Like father, like son. Rahul Singh, a distinguished journalist, has inherited his love for Pakistan from his legendary father Khushwant Singh.
Hiding behind distinguished Indian journalist Rahul Singh’s calm exterior, is the excitement at having been able to take a pilgrimage to Hadali, his family’s home town on our side of the Wagah border. His father, the legendary writer, novelist, historian, journalist and columnist Khushwant Singh often spoke and occasionally wrote quite sentimentally about the village and the school he attended.
Some years ago, Rahul and his sister Mala Dayal were refused permission to visit Hadali, but in April when Rahul Singh crossed the border with his sister and companion Niloufer Bilimoria, to participate in the third Islamabad literary festival; he was greeted by eminent scholar F.S. Aijazuddin, who had been able to get all three of them the official permission to visit Hadali.
Rahul and Mala were both thrilled to see the school, where a portion of their father’s ashes (brought from Delhi by Aijazuddin last year) was plastered, but they were dismayed to see that their ancestral home was in ruins. A few goats were tethered to a surviving wall.
The three then drove to Islamabad, where Rahul Singh was among the participants at a session held to mark the 100th birth anniversary of Khushwant Singh, who passed away last year in Delhi, a town he spent most of his life in. Among those who share the stage with him are Ashok Chopra, the senior Singh’s publisher and co-author of two books; eminent lawyer Aitzaz Ahsan; the nonagenarian write Pran Nevile; and Ameena Saiyid, OBE, the CEO of Oxford University Press, Pakistan.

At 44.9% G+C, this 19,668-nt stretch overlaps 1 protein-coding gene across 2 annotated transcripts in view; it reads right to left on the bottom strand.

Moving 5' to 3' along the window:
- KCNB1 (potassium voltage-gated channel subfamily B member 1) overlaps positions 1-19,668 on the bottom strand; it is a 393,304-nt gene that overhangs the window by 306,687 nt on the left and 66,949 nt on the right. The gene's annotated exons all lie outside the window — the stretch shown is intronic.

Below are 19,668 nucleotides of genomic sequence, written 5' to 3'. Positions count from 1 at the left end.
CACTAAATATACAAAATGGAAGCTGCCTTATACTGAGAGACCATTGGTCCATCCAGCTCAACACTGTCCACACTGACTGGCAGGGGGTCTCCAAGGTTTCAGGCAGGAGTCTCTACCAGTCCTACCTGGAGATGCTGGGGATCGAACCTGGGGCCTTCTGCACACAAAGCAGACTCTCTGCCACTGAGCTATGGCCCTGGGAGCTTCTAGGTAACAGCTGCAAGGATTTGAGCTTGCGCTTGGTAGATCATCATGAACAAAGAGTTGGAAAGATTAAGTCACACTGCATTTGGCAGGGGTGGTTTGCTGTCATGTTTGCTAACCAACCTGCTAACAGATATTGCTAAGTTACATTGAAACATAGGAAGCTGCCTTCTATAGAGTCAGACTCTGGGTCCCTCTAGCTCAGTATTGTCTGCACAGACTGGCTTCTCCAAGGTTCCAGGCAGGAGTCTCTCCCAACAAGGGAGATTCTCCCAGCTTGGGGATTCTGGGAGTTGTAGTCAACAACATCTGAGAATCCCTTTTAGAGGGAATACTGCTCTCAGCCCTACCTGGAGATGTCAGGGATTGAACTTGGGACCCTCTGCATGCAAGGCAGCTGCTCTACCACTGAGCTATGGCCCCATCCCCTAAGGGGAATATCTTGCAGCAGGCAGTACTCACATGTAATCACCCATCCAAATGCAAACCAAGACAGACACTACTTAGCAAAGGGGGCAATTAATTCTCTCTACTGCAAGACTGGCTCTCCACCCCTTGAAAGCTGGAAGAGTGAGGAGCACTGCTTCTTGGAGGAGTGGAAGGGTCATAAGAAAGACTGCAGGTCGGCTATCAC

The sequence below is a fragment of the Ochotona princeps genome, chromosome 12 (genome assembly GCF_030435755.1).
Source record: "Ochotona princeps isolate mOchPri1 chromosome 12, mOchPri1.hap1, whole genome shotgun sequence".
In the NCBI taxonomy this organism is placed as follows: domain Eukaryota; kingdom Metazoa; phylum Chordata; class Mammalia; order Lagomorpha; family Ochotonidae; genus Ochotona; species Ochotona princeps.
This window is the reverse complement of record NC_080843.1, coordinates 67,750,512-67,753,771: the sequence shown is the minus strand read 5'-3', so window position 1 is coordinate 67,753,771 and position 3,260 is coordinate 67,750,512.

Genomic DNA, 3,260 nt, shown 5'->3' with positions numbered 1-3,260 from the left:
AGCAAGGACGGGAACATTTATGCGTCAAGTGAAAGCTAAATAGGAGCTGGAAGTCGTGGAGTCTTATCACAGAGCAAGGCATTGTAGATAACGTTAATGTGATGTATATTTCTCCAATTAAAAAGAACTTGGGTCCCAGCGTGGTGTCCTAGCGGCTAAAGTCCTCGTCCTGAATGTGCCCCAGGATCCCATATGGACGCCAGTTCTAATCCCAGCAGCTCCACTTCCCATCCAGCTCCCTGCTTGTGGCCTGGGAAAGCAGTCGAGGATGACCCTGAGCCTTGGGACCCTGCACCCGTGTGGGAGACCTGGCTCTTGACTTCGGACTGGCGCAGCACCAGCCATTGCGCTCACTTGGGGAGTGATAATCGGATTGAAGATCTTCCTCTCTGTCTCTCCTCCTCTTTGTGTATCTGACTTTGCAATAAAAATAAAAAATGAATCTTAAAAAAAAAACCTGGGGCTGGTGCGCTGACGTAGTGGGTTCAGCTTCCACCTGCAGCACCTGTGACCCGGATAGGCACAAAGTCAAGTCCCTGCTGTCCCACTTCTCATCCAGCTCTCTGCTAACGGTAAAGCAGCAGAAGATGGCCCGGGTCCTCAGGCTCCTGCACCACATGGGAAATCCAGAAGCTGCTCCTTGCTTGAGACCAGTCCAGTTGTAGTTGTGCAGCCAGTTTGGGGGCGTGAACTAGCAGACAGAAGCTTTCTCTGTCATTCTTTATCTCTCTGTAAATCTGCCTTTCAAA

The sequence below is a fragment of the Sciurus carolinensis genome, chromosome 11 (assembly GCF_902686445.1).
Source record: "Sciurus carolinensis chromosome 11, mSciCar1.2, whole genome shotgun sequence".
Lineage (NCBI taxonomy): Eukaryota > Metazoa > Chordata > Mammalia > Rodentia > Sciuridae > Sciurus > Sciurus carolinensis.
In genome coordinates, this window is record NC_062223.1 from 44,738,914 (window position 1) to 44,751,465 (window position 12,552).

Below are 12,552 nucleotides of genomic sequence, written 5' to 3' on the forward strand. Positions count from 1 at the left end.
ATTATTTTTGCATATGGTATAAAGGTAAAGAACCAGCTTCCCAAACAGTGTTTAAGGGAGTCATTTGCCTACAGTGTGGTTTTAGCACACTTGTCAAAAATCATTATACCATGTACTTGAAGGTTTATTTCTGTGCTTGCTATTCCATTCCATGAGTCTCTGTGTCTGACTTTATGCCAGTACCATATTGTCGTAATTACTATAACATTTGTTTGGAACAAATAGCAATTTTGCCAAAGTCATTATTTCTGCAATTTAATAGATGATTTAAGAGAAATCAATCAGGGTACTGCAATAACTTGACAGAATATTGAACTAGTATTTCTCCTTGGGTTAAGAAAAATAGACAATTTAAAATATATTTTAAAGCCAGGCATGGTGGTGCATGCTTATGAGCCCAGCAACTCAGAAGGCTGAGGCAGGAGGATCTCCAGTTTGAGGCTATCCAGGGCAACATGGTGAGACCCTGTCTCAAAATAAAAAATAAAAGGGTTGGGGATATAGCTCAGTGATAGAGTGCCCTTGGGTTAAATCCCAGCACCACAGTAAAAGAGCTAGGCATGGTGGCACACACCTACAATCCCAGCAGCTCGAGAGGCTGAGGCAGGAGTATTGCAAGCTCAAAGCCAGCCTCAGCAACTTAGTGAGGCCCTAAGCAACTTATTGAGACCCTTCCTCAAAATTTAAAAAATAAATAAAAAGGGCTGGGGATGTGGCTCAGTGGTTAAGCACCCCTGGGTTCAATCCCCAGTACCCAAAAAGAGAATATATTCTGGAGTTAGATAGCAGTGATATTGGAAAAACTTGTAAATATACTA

|Rahul Singh and his sister Mala in Hadali, Pakistan. —Photo Courtesy of F.S. Aijazuddin|
As the moderator of the session said, Rahul has the ‘unfair advantage’ of being the son of Khushwant Singh and has a wealth of information about his father.
But as the son of Khushwant Singh, Rahul has also had the ‘unfair disadvantage’ of being consistently compared with the iconic writer. His father’s immense popularity has been a heavy cross to bear.
Also read: When I met Khushwant Singh
The 1940, Delhi-born Rahul Singh is largely known for being the son of a highly accomplished and versatile person. But the Cambridge-educated Rahul has his own list of achievements. He did his Tripos in history from King’s College and was merely 23 when he became the Assistant Editor of The Times of India, the most highly-circulated English daily of the subcontinent. It was a coveted position and journalists not yet in their 40s could not even dream of holding that post.
He worked in that capacity for five years before he took over as the founding editor of the Indian edition of Readers’ Digest, a position he held with distinction for 11 years. He reverted to mainstream journalism when he edited such important newspapers as the Indian Express and Khaleej Times.
In 1991, he gave up journalism to accept a proposal from the UNESCO to write a research-based book on his favourite subject – population. This took him to eight developing countries in Asia, Africa and Latin America, where population control programmes were conducted with amazing success.
In 1994, his book Family Planning Success Stories was released. Subsequently, his engagement with Earth Times in New York gave him global exposure to issues concerning population, women, racism and food. He is currently an active supporter of an NGO that works for women’s empowerment in India.
Leading a semi-retired life, his major involvement is in holding the annual Khushwant Singh Literary Festival at Kasauli, a picturesque hill station in Himachal Pradesh, with the help of Ashok Chopra and Niloufer Bilimoria.